The push in the drilling industry for drilling longer wells, and faster and more difficult trajectories leads to increasing challenges with the dynamics of the drilling systems in particular in expensive high end offshore wells. Dynamic effects are more severe and occur more frequently increasing load and damage to tools so that mitigation by dedicated tools or drilling procedures is necessary. Generally, downhole drilling dynamics effects can be categorized by their direction of action. Vibration excited in the axial direction, along the tool axis, mainly originates from the bit rock interaction, e.g. bit bounce (Dykstra et. al. 1994). Vibration in the lateral direction, perpendicular to the tool axis, can be generated from interaction with the borehole wall. Here forward and backward whirl motions are possible. In case of backward whirl the origin can be, for example, the whirling bit (Brett et. al. 1990) or a stabilizer. Low clearance results in high whirl frequencies accompanied by high loads (Oueslati et. al. 2014). The earliest identified torsional vibration phenomenon in the drilling industry is stick-slip where the entire string oscillates with a frequency close to its first eigenfrequency. Due to the drill string length this frequency is low, at usually less than 1 Hz. Due to more advanced dynamics measurement tools (Makkar et. al. 2012, Akimov et. al. 2018, Townsend et. al. 2021) that record data at higher sampling rates, another torsional dynamics phenomenon was identified in recent years: high-frequency torsional oscillations (HFTO) (Jain et. al. 2014, Zhang et. al. 2017). The vibration frequency of HFTO could be identified to be in the range between ~50 Hz to above 400 Hz depending on the bottomhole assembly (BHA) and string configuration. The root cause for this type of vibration is a self-excitation mechanism in the bit-rock cutting process in hard rock, when drilling with PDC bits onshore and offshore (Oueslati et. al 2013, Oueslati et. al. 2014). HFTO can result in high dynamic torque and rotational and tangential acceleration amplitudes stressing the drilling tools.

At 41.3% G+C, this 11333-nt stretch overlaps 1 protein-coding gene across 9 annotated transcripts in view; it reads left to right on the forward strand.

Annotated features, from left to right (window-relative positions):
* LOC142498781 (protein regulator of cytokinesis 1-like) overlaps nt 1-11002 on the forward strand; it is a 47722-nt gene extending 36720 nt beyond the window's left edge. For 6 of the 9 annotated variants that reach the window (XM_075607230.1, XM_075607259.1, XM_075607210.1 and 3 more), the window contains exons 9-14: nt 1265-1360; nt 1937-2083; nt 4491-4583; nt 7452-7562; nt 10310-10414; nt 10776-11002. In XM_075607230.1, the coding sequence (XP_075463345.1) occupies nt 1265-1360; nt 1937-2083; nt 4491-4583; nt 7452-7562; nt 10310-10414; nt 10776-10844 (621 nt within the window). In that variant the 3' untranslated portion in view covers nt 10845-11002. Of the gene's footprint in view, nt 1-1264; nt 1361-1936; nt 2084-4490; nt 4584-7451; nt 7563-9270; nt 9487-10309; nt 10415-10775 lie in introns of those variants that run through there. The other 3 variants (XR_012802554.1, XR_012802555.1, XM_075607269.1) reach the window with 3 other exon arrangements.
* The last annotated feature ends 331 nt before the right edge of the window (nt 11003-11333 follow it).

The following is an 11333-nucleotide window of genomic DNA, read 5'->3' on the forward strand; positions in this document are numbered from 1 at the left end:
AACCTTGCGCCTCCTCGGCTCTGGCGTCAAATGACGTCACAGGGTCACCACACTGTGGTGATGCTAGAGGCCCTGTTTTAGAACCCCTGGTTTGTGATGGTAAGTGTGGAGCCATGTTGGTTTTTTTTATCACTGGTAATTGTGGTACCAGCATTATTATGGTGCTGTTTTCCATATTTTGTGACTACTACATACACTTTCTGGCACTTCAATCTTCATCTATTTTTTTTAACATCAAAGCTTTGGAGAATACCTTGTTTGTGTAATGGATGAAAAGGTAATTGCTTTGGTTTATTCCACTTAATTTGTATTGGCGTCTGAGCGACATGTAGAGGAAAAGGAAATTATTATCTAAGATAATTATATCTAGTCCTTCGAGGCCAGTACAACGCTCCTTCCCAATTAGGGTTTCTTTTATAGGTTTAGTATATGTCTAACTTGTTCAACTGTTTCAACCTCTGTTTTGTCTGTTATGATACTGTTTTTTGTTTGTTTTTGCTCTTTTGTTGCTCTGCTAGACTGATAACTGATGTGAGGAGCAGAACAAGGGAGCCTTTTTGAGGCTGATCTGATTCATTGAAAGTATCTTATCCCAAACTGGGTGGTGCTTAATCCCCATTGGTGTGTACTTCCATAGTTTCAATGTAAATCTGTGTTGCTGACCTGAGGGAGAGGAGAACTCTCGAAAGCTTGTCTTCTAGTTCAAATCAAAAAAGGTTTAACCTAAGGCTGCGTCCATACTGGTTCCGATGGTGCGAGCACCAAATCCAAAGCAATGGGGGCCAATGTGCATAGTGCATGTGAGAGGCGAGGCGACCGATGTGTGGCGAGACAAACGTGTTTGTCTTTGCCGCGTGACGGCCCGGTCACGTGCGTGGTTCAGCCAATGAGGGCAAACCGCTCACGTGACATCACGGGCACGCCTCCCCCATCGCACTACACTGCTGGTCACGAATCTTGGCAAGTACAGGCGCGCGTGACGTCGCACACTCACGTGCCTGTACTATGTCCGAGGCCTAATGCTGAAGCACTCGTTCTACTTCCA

The combination of high frequencies and high amplitudes can quickly result in fatigue damage on tools and components. Examples are displayed in figure 1. The dynamic torque fatigues the material, and 45-degree cracks occur and grow (Zhang et. al. 2017). The acceleration leads to relative movement due to inertia forces which can vibrate cables off circuit boards or generate "vibration dust" where vibrating parts are in contact which each other.

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